Stanušina is a red grape variety indigenous to North Macedonia. Although quite an interesting variety, it is only produced by a couple of wineries on a commercial level. Commerciality not withstanding, I’ve never really understood why more wineries don’t attempt to differentiate themselves with it.
As far as I know, Popova Kula lead the way, producing at least four different expressions of the grape. The only other project bottling Stanušina is Brusani Winery although this is far less commercial and winemaker Orce Dimitrievski does not make one every year.
Like many old Balkan grapes, Stanušina was allowed to disappear during the communist period in favour of varieties with high yields. Its low levels of colour, tannin and fruit made it unattractive to farmers seeking only volume. It was ultimately just too difficult to cultivate.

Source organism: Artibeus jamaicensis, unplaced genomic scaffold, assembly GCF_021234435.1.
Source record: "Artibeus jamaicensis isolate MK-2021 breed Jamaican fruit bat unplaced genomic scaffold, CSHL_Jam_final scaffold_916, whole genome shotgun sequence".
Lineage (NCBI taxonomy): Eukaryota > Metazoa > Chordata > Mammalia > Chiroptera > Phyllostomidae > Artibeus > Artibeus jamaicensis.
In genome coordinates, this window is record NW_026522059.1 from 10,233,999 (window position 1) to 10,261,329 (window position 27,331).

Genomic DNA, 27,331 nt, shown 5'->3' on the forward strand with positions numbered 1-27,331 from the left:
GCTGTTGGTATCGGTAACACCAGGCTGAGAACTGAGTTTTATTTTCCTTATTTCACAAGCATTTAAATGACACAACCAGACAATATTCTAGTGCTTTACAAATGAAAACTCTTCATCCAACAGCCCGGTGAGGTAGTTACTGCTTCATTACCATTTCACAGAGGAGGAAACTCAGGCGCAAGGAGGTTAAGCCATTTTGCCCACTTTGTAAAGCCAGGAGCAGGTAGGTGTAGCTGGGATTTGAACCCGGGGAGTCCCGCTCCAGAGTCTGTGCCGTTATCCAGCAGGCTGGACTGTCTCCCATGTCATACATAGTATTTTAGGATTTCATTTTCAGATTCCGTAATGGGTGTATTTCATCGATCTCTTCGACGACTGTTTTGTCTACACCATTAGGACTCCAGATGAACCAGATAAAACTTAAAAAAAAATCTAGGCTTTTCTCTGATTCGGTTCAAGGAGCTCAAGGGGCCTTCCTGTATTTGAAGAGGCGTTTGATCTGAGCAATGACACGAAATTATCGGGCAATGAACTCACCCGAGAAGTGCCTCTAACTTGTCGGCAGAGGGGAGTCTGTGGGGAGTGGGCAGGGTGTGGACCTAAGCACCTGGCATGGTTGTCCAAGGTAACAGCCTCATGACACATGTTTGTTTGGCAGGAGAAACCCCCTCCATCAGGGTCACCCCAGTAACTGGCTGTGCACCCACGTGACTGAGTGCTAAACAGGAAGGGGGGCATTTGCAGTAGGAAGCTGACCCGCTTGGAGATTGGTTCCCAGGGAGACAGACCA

Also known as Black Stanušina, the grape is theoretically found in vineyards throughout Macedonia, however, most known plantings are found in the Dimir Kapija area of the Tikveš region in Macedonia. From what we know, it tends to ripen in early October and is highly resistant to drought. It’s also delicate and once picked, it needs a lot of attention in the cellar to produce good wine.
It produces light red wines with rustic red fruit and fresh vibrant acidity. The wines from this grape variety are very fresh, elegant, with raspberry, wild strawberry and red currant flavours, silky tannins and exceptional refreshing acidity.
Jordan Trajkov’s Popova Kula has invested time, energy and money into protecting the variety. One fears without this commitment the grape could still disappear. It is still early days for this variety’s re-emergence, but one hopes that more producers in Macedonia will attempt to ensure Stanušina makes a comeback.